Wednesday, 24 June 2009

A Flight Back in Time

For professional reasons I found myself last week at the Paris Air Show at Le Bourget in the northern suburbs of Paris, and although my brief was to concentrate on state of the art technology, I did manage to find some time to investigate the distinctive, historic architecture of the airport. It was my first visit to the site, but I can safely say that it is it is well worth the short trip from the capital for anybody who is interested in designs of the 1920s and 30s.

For over fifty years, Le Bourget was the principal airport of Paris. It was a place that saw the birth of aviation and the stationing of airborne troops during the 1914-18 war. The first passenger flights began around 1919, linking Paris to London, Brussels and Amsterdam, with around 6000 taking such flights in 1920. It was also the site of aviation advances and exploits, and was the place that Charles Lindbergh landed his ‘Spirit of Saint Louis’ in 1927, becoming the first man to cross the Atlantic single-handed. Over 150,000 people were present to see him arrive, and a delicate and graceful statue marking this event can still be found on site today.

As passenger numbers increased and to meet the needs of the large numbers of visitors expected for the 1937 Universal Exhibition, a new airport structure was required. The architect Georges Labro won the competition and designed a subtle, yet powerful 233m long building. The structure was a success, and with 21,000 flights and 138,000 passengers in 1939, Le Bourget became Europe’s second largest airport. But then war broke out.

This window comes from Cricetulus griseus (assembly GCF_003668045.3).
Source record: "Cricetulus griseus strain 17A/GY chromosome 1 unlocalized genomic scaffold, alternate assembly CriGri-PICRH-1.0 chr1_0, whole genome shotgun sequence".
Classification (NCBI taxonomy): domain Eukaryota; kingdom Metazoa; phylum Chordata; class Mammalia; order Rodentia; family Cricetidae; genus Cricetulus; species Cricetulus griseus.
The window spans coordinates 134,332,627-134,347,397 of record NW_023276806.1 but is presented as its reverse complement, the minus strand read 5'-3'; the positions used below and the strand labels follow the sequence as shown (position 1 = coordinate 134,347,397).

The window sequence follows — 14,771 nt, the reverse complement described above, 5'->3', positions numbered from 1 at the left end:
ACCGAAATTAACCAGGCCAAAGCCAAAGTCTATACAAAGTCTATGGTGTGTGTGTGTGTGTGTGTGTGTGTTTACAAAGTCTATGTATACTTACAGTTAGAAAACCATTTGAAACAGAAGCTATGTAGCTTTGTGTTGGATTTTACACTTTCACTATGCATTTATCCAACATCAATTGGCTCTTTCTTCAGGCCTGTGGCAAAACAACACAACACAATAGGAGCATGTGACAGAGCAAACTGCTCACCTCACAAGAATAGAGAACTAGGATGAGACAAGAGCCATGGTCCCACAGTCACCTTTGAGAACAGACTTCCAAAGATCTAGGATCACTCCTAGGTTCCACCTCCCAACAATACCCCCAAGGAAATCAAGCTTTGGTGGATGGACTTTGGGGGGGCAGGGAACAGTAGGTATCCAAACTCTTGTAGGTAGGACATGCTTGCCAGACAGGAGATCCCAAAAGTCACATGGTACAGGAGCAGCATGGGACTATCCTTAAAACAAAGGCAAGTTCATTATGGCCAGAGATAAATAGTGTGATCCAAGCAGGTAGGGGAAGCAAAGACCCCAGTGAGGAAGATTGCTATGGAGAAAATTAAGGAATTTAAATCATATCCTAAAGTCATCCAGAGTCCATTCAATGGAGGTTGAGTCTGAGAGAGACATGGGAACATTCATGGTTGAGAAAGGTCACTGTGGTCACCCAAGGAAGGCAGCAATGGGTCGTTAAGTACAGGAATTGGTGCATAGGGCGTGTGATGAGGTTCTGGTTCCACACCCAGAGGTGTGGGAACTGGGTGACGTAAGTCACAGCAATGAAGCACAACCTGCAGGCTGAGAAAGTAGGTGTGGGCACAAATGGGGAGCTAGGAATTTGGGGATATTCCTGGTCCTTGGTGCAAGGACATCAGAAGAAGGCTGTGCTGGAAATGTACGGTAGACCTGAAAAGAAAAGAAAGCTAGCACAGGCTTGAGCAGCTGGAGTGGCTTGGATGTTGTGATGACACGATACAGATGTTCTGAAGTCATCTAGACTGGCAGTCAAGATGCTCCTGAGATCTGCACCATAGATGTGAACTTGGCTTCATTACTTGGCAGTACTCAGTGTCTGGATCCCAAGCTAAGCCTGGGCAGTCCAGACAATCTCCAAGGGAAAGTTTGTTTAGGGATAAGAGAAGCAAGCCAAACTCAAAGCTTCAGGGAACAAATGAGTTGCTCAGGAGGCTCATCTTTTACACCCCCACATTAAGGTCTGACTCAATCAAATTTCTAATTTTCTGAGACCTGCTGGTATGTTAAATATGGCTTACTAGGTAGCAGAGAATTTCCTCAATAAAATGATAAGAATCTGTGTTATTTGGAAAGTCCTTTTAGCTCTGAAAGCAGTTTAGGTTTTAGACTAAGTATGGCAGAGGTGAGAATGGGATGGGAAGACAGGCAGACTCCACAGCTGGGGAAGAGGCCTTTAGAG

Requisitioned and transformed by German troops, it was later almost entirely destroyed by allied bombardments during the liberation of Paris. However, being the only airport in Paris at the time, rapid reconstruction was needed once the war had finished, and it was Georges Labro who took on the job again, rebuilding the structure in almost its exact previous form. Passenger traffic eventually reached 600,000 travellers a year, but after the Orly, then Roissy airports were built, Le Bourget gradually slipped back into provincial obscurity.


The old and the new; an Airbus A380 flies over Le Bourget.

Despite the Musée de l’Air et de l’Espace taking up residence in the airport structures in the 1970s, we should not make the mistake of thinking that the entire site has become a museum. Today Le Bourget is Europe’s busiest airport for private and business traffic, and the hangars still resonate with the noise of creation and repair. These magnificent reinforced concrete structures give a glimpse of what the site looked like in the 1920s. Built by Henri Lossier in 1922, these massive 15m by 50m units were damaged in the war and slightly adjusted afterwards, but the basic forms we see today are identical to the originals.
Although the building was saved by the installation of the museum, it does seem today to be in need of the planned restoration project. The white marble exteriors are grey and crumbling, and green shoots are sprouting out of inaccessible corners. It is interesting also to see the carved sculptures on the façade held in place by netting. These figures were designed as a celebration of the far-flung French colonies, but it seems strangely apt today to see them represented as people being tied up and ensnared.